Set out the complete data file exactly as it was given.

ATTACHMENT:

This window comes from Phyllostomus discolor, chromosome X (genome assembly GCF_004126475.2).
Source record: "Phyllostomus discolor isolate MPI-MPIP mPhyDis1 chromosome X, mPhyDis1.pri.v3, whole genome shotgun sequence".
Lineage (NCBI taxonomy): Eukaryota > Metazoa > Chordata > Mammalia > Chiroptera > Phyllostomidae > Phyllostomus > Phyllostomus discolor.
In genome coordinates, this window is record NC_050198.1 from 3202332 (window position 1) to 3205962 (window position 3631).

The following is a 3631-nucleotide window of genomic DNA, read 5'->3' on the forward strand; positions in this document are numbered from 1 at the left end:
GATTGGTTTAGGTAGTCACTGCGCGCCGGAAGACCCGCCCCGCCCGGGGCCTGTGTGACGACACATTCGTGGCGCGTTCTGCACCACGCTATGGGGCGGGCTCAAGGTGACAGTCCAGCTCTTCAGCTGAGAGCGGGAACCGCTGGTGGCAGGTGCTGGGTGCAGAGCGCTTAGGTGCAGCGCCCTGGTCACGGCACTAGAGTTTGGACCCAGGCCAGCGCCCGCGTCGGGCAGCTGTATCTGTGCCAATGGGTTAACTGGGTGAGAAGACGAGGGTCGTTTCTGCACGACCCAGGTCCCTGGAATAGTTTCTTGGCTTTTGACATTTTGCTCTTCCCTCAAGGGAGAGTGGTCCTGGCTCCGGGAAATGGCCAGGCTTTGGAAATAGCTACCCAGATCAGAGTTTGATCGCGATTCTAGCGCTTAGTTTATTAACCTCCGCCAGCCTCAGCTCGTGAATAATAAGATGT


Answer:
This window comes from Phyllostomus discolor, chromosome X (genome assembly GCF_004126475.2).
Source record: "Phyllostomus discolor isolate MPI-MPIP mPhyDis1 chromosome X, mPhyDis1.pri.v3, whole genome shotgun sequence".
Lineage (NCBI taxonomy): Eukaryota > Metazoa > Chordata > Mammalia > Chiroptera > Phyllostomidae > Phyllostomus > Phyllostomus discolor.
In genome coordinates, this window is record NC_050198.1 from 3202332 (window position 1) to 3205962 (window position 3631).

The following is a 3631-nucleotide window of genomic DNA, read 5'->3' on the forward strand; positions in this document are numbered from 1 at the left end:
GATTGGTTTAGGTAGTCACTGCGCGCCGGAAGACCCGCCCCGCCCGGGGCCTGTGTGACGACACATTCGTGGCGCGTTCTGCACCACGCTATGGGGCGGGCTCAAGGTGACAGTCCAGCTCTTCAGCTGAGAGCGGGAACCGCTGGTGGCAGGTGCTGGGTGCAGAGCGCTTAGGTGCAGCGCCCTGGTCACGGCACTAGAGTTTGGACCCAGGCCAGCGCCCGCGTCGGGCAGCTGTATCTGTGCCAATGGGTTAACTGGGTGAGAAGACGAGGGTCGTTTCTGCACGACCCAGGTCCCTGGAATAGTTTCTTGGCTTTTGACATTTTGCTCTTCCCTCAAGGGAGAGTGGTCCTGGCTCCGGGAAATGGCCAGGCTTTGGAAATAGCTACCCAGATCAGAGTTTGATCGCGATTCTAGCGCTTAGTTTATTAACCTCCGCCAGCCTCAGCTCGTGAATAATAAGATGT